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Neuropharmacology. 2005 Mar;48(4):492-502.

Genetic knockout and pharmacological blockade studies of the 5-HT7 receptor suggest therapeutic potential in depression.

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  • 1Neuroscience Research Centre, Merck, Sharp & Dohme Research Laboratories, Terlings Park, Eastwick Road, Harlow, Essex CM20 2QR, UK. martin_guscott@merck.com

Abstract

The affinity of several antidepressant and antipsychotic drugs for the 5-HT7 receptor and its CNS distribution suggest potential in the treatment of psychiatric diseases. However, there is little direct evidence of receptor function in vivo to support this. We therefore evaluated 5-HT7 receptors as a potential drug target by generating and assessing a 5-HT7 receptor knockout mouse. No difference in assays sensitive to potential psychotic or anxiety states was observed between the 5-HT7 receptor knockout mice and wild type controls. However, in the Porsolt swim test, 5-HT7 receptor knockout mice showed a significant decrease in immobility compared to controls, a phenotype similar to antidepressant treated mice. Intriguingly, treatment of wild types with SB-258719, a selective 5-HT7 receptor antagonist, did not produce a significant decrease in immobility unless animals were tested in the dark (or active) cycle, rather than the light, adding to the body of evidence suggesting a circadian influence on receptor function. Extracellular recordings from hypothalamic slices showed that circadian rhythm phase shifts to 8-OH-DPAT are attenuated in the 5-HT7 receptor KO mice also indicating a role for the receptor in the regulation of circadian rhythms. These pharmacological and genetic knockout studies provide the first direct evidence that 5-HT7 receptor antagonists should be investigated for efficacy in the treatment of depression.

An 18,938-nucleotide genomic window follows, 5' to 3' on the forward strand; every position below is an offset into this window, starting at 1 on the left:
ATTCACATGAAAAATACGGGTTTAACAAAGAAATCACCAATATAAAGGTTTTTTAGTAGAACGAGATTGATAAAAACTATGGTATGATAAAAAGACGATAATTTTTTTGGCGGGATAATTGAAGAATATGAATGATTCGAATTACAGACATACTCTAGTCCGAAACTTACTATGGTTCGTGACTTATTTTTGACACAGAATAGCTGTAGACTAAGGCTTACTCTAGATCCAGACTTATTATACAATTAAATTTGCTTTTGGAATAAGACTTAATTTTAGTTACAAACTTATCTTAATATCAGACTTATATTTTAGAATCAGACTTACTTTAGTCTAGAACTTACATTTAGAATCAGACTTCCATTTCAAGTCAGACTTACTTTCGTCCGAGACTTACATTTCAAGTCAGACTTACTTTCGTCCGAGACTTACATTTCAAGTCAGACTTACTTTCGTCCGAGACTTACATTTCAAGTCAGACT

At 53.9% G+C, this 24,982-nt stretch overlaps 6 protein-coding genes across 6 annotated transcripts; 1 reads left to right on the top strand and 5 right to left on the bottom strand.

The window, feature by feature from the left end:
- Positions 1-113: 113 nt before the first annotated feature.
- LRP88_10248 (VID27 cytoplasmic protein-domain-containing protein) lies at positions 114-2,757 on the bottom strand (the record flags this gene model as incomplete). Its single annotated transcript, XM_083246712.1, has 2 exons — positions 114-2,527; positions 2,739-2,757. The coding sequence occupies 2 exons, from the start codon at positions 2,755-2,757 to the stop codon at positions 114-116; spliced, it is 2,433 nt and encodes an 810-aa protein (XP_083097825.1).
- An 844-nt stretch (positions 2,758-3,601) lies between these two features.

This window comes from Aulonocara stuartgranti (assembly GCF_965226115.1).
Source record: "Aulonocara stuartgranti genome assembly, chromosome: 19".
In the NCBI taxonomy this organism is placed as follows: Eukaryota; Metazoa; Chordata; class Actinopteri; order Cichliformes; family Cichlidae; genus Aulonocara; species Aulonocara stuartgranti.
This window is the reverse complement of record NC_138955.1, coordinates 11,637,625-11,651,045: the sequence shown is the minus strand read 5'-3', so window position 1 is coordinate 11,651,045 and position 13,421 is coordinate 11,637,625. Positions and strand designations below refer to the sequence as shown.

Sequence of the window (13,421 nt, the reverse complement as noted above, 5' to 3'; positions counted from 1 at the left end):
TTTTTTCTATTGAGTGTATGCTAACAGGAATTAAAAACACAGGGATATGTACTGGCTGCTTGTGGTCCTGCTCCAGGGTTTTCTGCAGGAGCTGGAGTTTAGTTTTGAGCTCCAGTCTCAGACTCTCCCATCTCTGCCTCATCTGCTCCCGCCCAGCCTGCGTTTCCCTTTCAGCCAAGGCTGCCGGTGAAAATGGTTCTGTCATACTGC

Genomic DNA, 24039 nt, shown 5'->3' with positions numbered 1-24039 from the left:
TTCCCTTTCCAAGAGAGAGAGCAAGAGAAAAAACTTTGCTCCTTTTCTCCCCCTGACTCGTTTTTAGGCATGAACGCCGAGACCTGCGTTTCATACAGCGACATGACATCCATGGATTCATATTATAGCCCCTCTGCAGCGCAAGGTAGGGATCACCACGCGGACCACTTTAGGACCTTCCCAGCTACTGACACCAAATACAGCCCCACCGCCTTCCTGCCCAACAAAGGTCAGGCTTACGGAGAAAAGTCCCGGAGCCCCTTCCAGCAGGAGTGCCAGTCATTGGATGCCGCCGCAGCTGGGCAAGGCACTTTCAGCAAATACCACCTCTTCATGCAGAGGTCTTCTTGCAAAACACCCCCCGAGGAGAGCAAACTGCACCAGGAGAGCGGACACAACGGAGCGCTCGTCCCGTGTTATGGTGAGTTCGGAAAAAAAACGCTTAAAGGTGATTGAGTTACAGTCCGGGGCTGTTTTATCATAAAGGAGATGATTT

[PubMed - indexed for MEDLINE]
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